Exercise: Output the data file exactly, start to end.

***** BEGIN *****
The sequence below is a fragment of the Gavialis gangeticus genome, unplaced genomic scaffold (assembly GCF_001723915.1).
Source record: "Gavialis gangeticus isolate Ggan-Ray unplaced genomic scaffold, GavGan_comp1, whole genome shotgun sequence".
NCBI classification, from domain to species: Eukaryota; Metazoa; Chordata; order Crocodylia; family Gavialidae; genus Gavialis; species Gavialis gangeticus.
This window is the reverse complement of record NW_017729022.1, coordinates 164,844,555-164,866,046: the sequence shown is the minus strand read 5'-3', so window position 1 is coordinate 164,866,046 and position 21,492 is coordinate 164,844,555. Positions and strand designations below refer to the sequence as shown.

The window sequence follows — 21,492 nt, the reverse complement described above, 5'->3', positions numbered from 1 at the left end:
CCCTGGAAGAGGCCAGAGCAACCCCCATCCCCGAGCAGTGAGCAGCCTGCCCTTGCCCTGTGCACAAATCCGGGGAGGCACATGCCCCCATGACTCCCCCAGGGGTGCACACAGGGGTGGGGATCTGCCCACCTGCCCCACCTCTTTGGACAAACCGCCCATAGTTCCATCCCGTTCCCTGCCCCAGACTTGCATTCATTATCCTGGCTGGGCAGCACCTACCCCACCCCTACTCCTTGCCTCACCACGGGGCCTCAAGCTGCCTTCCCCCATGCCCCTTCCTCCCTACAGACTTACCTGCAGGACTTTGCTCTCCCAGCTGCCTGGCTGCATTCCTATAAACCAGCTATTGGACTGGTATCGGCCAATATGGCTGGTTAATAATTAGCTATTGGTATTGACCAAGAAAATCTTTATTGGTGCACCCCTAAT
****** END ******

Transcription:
The sequence below is a fragment of the Gavialis gangeticus genome, unplaced genomic scaffold (assembly GCF_001723915.1).
Source record: "Gavialis gangeticus isolate Ggan-Ray unplaced genomic scaffold, GavGan_comp1, whole genome shotgun sequence".
NCBI classification, from domain to species: Eukaryota; Metazoa; Chordata; order Crocodylia; family Gavialidae; genus Gavialis; species Gavialis gangeticus.
This window is the reverse complement of record NW_017729022.1, coordinates 164,844,555-164,866,046: the sequence shown is the minus strand read 5'-3', so window position 1 is coordinate 164,866,046 and position 21,492 is coordinate 164,844,555. Positions and strand designations below refer to the sequence as shown.

The window sequence follows — 21,492 nt, the reverse complement described above, 5'->3', positions numbered from 1 at the left end:
CCCTGGAAGAGGCCAGAGCAACCCCCATCCCCGAGCAGTGAGCAGCCTGCCCTTGCCCTGTGCACAAATCCGGGGAGGCACATGCCCCCATGACTCCCCCAGGGGTGCACACAGGGGTGGGGATCTGCCCACCTGCCCCACCTCTTTGGACAAACCGCCCATAGTTCCATCCCGTTCCCTGCCCCAGACTTGCATTCATTATCCTGGCTGGGCAGCACCTACCCCACCCCTACTCCTTGCCTCACCACGGGGCCTCAAGCTGCCTTCCCCCATGCCCCTTCCTCCCTACAGACTTACCTGCAGGACTTTGCTCTCCCAGCTGCCTGGCTGCATTCCTATAAACCAGCTATTGGACTGGTATCGGCCAATATGGCTGGTTAATAATTAGCTATTGGTATTGACCAAGAAAATCTTTATTGGTGCACCCCTAAT